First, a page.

J.S. Bach, Cantata 115, at Trinity XXII – Mortal to Eternal


Dirk Volkertsz Coornhert : Parable of the Unmerciful Servant (1554) (Courtesy: The British Museum)

Dirk Volkertsz Coornhert : Parable of the Unmerciful Servant (1554) (Courtesy: The British Museum)

The aria for alto, oboe d’amore, and continuo is one of the finest pieces in all of Bach. The metaphor is sleep—mortal and eternal, that is, the body and the soul. It seems to me—cautious as one should be about reading anything into music, and almost everything into Bach’s—a profound and almost overwhelmingly heartfelt expression of desire for what would be best to be in human affairs, and cannot be realized, a quiet and ardent sadness that can only be vanquished by death.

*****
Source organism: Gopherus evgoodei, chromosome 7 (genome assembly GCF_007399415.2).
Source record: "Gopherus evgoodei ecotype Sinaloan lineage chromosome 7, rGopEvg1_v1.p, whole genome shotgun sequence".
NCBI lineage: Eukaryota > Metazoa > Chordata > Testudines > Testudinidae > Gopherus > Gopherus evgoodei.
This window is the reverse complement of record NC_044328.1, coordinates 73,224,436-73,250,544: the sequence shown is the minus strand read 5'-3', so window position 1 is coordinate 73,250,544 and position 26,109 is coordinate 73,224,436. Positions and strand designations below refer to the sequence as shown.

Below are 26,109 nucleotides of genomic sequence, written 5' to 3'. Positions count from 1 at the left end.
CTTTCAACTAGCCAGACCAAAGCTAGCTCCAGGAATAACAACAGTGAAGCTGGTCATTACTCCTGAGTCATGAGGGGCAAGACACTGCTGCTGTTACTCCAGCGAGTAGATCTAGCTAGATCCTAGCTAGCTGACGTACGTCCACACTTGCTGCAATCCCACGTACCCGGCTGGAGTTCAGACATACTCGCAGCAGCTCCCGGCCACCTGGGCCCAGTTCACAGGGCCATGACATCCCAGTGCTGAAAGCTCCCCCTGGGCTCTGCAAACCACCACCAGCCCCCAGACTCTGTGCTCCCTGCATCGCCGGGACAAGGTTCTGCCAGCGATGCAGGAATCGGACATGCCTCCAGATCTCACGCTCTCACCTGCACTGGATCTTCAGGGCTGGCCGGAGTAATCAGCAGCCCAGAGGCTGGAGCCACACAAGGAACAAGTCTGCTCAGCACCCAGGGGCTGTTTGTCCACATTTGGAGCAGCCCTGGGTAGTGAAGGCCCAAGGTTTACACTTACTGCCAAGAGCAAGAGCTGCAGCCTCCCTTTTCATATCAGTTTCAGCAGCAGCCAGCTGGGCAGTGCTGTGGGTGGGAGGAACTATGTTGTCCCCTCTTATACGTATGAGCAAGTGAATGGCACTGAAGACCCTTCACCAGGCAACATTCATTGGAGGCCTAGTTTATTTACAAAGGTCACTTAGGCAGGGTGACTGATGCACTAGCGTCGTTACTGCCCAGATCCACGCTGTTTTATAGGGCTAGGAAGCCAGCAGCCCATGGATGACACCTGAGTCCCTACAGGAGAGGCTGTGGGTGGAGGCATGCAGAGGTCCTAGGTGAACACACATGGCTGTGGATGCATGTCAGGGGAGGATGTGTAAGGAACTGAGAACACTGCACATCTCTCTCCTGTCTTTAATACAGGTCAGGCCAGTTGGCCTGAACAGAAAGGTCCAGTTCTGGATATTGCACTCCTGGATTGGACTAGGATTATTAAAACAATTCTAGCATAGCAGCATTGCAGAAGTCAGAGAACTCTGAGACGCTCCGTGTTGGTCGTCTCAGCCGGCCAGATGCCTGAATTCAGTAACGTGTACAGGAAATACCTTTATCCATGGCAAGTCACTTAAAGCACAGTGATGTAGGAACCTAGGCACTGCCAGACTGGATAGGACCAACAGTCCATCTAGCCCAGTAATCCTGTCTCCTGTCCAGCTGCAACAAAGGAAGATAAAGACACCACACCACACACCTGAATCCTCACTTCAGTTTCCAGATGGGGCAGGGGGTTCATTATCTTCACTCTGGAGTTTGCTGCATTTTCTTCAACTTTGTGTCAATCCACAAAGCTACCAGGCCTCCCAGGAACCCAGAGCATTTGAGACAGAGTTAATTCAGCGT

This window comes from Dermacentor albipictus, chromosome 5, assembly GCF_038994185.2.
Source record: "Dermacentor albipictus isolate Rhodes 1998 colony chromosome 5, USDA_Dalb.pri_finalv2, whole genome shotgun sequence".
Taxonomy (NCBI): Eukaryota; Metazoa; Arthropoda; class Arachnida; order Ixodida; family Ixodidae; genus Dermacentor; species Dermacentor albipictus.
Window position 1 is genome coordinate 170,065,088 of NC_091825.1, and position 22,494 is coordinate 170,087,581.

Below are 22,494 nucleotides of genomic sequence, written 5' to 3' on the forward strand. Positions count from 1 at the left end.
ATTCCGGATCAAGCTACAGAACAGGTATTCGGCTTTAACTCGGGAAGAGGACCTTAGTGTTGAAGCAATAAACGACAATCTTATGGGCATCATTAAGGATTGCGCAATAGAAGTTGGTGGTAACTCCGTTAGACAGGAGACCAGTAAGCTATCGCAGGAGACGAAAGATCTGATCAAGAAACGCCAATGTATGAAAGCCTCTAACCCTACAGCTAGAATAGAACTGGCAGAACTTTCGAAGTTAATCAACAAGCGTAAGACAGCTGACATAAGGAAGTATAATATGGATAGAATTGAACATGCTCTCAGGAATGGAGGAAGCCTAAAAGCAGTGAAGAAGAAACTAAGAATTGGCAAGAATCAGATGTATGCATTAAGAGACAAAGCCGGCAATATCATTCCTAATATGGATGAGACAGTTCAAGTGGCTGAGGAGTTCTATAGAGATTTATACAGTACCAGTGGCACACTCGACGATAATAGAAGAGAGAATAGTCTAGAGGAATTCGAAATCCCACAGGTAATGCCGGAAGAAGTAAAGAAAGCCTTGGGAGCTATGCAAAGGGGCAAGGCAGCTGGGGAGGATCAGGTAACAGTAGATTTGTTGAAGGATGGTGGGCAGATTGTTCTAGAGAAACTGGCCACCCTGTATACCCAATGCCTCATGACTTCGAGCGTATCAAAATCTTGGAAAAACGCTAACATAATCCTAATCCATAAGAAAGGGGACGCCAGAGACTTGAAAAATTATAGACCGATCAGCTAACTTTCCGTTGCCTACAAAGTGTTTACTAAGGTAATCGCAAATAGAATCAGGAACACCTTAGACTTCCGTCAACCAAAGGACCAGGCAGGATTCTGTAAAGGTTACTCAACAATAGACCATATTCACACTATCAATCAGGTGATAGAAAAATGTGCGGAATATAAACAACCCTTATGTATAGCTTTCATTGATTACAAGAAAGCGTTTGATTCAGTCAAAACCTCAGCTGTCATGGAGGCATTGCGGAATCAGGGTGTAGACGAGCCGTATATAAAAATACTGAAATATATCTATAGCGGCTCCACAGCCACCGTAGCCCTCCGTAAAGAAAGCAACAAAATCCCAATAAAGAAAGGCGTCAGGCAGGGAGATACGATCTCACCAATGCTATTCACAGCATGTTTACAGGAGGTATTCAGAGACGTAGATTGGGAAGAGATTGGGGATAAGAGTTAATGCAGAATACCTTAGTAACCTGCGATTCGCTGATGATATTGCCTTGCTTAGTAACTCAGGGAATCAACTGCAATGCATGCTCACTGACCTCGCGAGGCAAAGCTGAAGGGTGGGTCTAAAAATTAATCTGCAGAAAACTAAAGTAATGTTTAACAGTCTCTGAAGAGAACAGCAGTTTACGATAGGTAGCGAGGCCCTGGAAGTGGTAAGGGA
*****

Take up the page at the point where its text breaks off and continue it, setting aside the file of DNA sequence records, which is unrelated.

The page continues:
There is a moment in the central section, of judgment, when the quick light of the end has come and gone, when Bach introduces a bridge, in the tempo and style of the opening section, to the da capo of that section. But he transfers the shadow of observation found in the line for oboe d’amore for a mere three bars to the violin, and the shadow becomes aspiration that is both reached and given.

There is another example of this, in the third song, Beim Schlafengehn (when falling asleep) of Richard Strauss’s Vier Letze Lieder, written in 1948. As the narrator sinks into sleep, after the end of all work and thoughts, a solo for violin takes the narrator from sleep to eternity, where the soul has rises in its flight to glide and sway and become free in the endless and bright dark of the magic realm that this art conveys and desires to reveal, im Zauberkreis der Nacht / tief and tausendfach zu leben, deeply and thousandfold to live.

This movement is also highly reminiscent of the tenor aria, also in siciliano rhythm, in the Michaelmas cantata 19, where it is a plea for the presence of the angels and our ennoblement by salvation.

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